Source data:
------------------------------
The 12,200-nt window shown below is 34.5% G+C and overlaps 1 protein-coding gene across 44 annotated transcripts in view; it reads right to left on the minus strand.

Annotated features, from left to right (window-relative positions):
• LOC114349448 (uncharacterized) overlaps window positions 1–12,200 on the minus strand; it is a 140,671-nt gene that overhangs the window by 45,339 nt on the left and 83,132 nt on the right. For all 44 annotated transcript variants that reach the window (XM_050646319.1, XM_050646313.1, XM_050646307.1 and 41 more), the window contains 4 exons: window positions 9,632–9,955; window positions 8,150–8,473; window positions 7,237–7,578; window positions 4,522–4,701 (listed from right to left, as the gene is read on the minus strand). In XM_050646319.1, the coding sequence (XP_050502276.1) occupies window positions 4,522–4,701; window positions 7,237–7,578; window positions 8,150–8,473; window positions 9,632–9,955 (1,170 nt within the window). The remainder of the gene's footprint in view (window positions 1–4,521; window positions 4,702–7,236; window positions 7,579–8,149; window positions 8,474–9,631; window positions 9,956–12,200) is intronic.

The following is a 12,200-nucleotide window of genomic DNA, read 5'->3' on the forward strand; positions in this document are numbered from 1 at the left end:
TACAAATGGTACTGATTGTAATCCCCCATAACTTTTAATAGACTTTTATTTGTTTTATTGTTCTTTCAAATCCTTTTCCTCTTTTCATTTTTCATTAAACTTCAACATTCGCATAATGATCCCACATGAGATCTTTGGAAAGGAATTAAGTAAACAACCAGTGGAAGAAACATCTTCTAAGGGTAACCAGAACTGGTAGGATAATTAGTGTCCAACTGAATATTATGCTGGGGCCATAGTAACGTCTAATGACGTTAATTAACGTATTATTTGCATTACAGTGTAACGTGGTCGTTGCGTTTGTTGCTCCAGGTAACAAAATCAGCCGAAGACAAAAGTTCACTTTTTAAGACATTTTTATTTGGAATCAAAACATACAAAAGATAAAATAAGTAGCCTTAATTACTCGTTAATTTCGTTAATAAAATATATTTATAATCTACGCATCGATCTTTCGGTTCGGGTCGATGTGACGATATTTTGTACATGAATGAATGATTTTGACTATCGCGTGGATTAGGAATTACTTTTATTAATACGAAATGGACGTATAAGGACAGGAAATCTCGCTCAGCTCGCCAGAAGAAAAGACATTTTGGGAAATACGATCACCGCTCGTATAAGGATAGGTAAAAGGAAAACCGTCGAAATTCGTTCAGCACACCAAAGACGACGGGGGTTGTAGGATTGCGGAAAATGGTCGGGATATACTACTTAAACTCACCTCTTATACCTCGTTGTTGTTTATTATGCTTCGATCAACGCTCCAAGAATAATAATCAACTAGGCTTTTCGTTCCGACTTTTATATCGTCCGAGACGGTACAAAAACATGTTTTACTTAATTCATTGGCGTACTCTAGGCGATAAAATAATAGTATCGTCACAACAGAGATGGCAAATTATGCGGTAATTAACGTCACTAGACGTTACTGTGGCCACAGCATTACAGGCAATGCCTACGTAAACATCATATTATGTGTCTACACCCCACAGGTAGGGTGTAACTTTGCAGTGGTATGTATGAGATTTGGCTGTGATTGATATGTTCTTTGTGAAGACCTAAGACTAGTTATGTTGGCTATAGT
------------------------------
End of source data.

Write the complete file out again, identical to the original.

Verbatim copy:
The 12,200-nt window shown below is 34.5% G+C and overlaps 1 protein-coding gene across 44 annotated transcripts in view; it reads right to left on the minus strand.

Annotated features, from left to right (window-relative positions):
• LOC114349448 (uncharacterized) overlaps window positions 1–12,200 on the minus strand; it is a 140,671-nt gene that overhangs the window by 45,339 nt on the left and 83,132 nt on the right. For all 44 annotated transcript variants that reach the window (XM_050646319.1, XM_050646313.1, XM_050646307.1 and 41 more), the window contains 4 exons: window positions 9,632–9,955; window positions 8,150–8,473; window positions 7,237–7,578; window positions 4,522–4,701 (listed from right to left, as the gene is read on the minus strand). In XM_050646319.1, the coding sequence (XP_050502276.1) occupies window positions 4,522–4,701; window positions 7,237–7,578; window positions 8,150–8,473; window positions 9,632–9,955 (1,170 nt within the window). The remainder of the gene's footprint in view (window positions 1–4,521; window positions 4,702–7,236; window positions 7,579–8,149; window positions 8,474–9,631; window positions 9,956–12,200) is intronic.

The following is a 12,200-nucleotide window of genomic DNA, read 5'->3' on the forward strand; positions in this document are numbered from 1 at the left end:
TACAAATGGTACTGATTGTAATCCCCCATAACTTTTAATAGACTTTTATTTGTTTTATTGTTCTTTCAAATCCTTTTCCTCTTTTCATTTTTCATTAAACTTCAACATTCGCATAATGATCCCACATGAGATCTTTGGAAAGGAATTAAGTAAACAACCAGTGGAAGAAACATCTTCTAAGGGTAACCAGAACTGGTAGGATAATTAGTGTCCAACTGAATATTATGCTGGGGCCATAGTAACGTCTAATGACGTTAATTAACGTATTATTTGCATTACAGTGTAACGTGGTCGTTGCGTTTGTTGCTCCAGGTAACAAAATCAGCCGAAGACAAAAGTTCACTTTTTAAGACATTTTTATTTGGAATCAAAACATACAAAAGATAAAATAAGTAGCCTTAATTACTCGTTAATTTCGTTAATAAAATATATTTATAATCTACGCATCGATCTTTCGGTTCGGGTCGATGTGACGATATTTTGTACATGAATGAATGATTTTGACTATCGCGTGGATTAGGAATTACTTTTATTAATACGAAATGGACGTATAAGGACAGGAAATCTCGCTCAGCTCGCCAGAAGAAAAGACATTTTGGGAAATACGATCACCGCTCGTATAAGGATAGGTAAAAGGAAAACCGTCGAAATTCGTTCAGCACACCAAAGACGACGGGGGTTGTAGGATTGCGGAAAATGGTCGGGATATACTACTTAAACTCACCTCTTATACCTCGTTGTTGTTTATTATGCTTCGATCAACGCTCCAAGAATAATAATCAACTAGGCTTTTCGTTCCGACTTTTATATCGTCCGAGACGGTACAAAAACATGTTTTACTTAATTCATTGGCGTACTCTAGGCGATAAAATAATAGTATCGTCACAACAGAGATGGCAAATTATGCGGTAATTAACGTCACTAGACGTTACTGTGGCCACAGCATTACAGGCAATGCCTACGTAAACATCATATTATGTGTCTACACCCCACAGGTAGGGTGTAACTTTGCAGTGGTATGTATGAGATTTGGCTGTGATTGATATGTTCTTTGTGAAGACCTAAGACTAGTTATGTTGGCTATAGT